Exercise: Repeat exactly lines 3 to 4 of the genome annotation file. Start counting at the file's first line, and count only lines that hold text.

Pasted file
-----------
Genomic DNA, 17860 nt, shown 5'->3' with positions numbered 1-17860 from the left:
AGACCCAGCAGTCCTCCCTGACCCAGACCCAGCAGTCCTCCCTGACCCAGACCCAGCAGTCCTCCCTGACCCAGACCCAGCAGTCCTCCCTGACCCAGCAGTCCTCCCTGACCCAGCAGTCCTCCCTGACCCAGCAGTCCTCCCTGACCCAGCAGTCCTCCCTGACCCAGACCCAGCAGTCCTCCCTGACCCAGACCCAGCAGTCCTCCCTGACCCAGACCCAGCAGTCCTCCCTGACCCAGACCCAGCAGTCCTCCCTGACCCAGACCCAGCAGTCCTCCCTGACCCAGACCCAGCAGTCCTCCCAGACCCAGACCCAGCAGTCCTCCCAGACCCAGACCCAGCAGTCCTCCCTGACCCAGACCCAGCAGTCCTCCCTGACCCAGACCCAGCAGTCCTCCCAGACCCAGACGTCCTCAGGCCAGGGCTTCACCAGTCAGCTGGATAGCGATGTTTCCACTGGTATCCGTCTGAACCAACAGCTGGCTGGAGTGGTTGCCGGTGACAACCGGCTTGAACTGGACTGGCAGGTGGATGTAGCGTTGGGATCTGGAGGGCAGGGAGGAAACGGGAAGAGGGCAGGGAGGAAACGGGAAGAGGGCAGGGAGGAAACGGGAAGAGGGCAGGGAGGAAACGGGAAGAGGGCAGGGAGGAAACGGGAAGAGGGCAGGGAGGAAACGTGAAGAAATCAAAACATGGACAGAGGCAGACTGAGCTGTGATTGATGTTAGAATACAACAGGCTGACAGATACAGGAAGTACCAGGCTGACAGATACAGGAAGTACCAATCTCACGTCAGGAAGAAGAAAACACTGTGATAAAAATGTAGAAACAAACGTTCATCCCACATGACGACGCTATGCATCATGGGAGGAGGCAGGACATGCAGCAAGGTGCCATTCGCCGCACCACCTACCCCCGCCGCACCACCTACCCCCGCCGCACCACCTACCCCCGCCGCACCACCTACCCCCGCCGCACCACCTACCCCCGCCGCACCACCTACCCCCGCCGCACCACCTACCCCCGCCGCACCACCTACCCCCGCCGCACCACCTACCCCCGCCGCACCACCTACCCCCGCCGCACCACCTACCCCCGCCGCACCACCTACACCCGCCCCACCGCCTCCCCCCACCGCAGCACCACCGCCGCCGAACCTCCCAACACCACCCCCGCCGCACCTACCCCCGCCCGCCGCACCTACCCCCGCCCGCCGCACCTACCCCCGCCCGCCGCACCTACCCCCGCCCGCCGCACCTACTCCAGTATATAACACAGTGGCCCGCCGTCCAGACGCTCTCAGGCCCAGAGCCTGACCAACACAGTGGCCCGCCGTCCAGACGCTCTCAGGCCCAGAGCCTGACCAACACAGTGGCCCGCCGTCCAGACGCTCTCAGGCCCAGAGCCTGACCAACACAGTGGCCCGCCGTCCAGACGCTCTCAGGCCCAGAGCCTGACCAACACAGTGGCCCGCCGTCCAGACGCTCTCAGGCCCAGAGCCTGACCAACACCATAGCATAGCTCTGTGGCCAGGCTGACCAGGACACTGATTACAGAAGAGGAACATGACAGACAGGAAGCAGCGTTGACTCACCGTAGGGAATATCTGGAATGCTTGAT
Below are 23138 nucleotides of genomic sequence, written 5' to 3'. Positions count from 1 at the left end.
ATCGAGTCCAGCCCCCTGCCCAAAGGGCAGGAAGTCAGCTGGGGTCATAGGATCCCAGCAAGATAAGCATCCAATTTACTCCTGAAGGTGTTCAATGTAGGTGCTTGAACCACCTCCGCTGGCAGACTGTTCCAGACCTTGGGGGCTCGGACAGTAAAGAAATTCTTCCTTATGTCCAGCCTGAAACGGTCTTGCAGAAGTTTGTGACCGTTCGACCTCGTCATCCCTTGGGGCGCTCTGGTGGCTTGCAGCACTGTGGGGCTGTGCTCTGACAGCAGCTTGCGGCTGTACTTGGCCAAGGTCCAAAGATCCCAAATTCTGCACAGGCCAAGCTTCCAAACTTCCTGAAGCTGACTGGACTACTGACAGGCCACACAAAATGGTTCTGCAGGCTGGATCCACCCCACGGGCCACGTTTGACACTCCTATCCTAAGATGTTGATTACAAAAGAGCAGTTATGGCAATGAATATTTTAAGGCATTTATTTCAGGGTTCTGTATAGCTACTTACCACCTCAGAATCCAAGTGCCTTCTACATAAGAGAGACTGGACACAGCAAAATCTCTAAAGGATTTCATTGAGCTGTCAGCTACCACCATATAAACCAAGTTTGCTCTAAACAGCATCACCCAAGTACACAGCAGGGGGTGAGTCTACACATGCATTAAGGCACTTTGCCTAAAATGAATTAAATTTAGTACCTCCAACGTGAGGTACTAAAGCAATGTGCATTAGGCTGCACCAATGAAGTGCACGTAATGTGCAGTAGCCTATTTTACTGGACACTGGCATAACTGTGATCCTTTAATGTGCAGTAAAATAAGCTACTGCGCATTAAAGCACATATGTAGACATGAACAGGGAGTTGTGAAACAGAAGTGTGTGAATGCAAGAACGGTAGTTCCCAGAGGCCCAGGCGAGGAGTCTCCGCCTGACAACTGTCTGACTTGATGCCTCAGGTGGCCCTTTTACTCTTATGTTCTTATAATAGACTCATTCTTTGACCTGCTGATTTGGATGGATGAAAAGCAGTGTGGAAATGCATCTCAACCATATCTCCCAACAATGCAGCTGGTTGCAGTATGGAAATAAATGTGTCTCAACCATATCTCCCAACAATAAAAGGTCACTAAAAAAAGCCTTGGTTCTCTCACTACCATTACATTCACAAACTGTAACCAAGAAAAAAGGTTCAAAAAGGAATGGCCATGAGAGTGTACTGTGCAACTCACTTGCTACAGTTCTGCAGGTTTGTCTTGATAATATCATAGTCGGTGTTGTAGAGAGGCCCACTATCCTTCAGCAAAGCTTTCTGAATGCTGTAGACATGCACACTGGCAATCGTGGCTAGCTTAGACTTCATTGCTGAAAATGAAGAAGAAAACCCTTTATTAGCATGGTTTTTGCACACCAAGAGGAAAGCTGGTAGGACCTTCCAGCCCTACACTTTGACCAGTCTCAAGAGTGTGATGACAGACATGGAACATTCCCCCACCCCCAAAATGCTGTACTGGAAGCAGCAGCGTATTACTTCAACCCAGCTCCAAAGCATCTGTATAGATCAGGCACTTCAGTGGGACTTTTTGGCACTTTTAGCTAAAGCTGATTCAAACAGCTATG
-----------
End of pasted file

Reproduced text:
Below are 23138 nucleotides of genomic sequence, written 5' to 3'. Positions count from 1 at the left end.
ATCGAGTCCAGCCCCCTGCCCAAAGGGCAGGAAGTCAGCTGGGGTCATAGGATCCCAGCAAGATAAGCATCCAATTTACTCCTGAAGGTGTTCAATGTAGGTGCTTGAACCACCTCCGCTGGCAGACTGTTCCAGACCTTGGGGGCTCGGACAGTAAAGAAATTCTTCCTTATGTCCAGCCTGAAACGGTCTTGCAGAAGTTTGTGACCGTTCGACCTCGTCATCCCTTGGGGCGCTCTGGTGGCTTGCAGCACTGTGGGGCTGTGCTCTGACAGCAGCTTGCGGCTGTACTTGGCCAAGGTCCAAAGATCCCAAATTCTGCACAGGCCAAGCTTCCAAACTTCCTGAAGCTGACTGGACTACTGACAGGCCACACAAAATGGTTCTGCAGGCTGGATCCACCCCACGGGCCACGTTTGACACTCCTATCCTAAGATGTTGATTACAAAAGAGCAGTTATGGCAATGAATATTTTAAGGCATTTATTTCAGGGTTCTGTATAGCTACTTACCACCTCAGAATCCAAGTGCCTTCTACATAAGAGAGACTGGACACAGCAAAATCTCTAAAGGATTTCATTGAGCTGTCAGCTACCACCATATAAACCAAGTTTGCTCTAAACAGCATCACCCAAGTACACAGCAGGGGGTGAGTCTACACATGCATTAAGGCACTTTGCCTAAAATGAATTAAATTTAGTACCTCCAACGTGAGGTACTAAAGCAATGTGCATTAGGCTGCACCAATGAAGTGCACGTAATGTGCAGTAGCCTATTTTACTGGACACTGGCATAACTGTGATCCTTTAATGTGCAGTAAAATAAGCTACTGCGCATTAAAGCACATATGTAGACATGAACAGGGAGTTGTGAAACAGAAGTGTGTGAATGCAAGAACGGTAGTTCCCAGAGGCCCAGGCGAGGAGTCTCCGCCTGACAACTGTCTGACTTGATGCCTCAGGTGGCCCTTTTACTCTTATGTTCTTATAATAGACTCATTCTTTGACCTGCTGATTTGGATGGATGAAAAGCAGTGTGGAAATGCATCTCAACCATATCTCCCAACAATGCAGCTGGTTGCAGTATGGAAATAAATGTGTCTCAACCATATCTCCCAACAATAAAAGGTCACTAAAAAAAGCCTTGGTTCTCTCACTACCATTACATTCACAAACTGTAACCAAGAAAAAAGGTTCAAAAAGGAATGGCCATGAGAGTGTACTGTGCAACTCACTTGCTACAGTTCTGCAGGTTTGTCTTGATAATATCATAGTCGGTGTTGTAGAGAGGCCCACTATCCTTCAGCAAAGCTTTCTGAATGCTGTAGACATGCACACTGGCAATCGTGGCTAGCTTAGACTTCATTGCTGAAAATGAAGAAGAAAACCCTTTATTAGCATGGTTTTTGCACACCAAGAGGAAAGCTGGTAGGACCTTCCAGCCCTACACTTTGACCAGTCTCAAGAGTGTGATGACAGACATGGAACATTCCCCCACCCCCAAAATGCTGTACTGGAAGCAGCAGCGTATTACTTCAACCCAGCTCCAAAGCATCTGTATAGATCAGGCACTTCAGTGGGACTTTTTGGCACTTTTAGCTAAAGCTGATTCAAACAGCTATG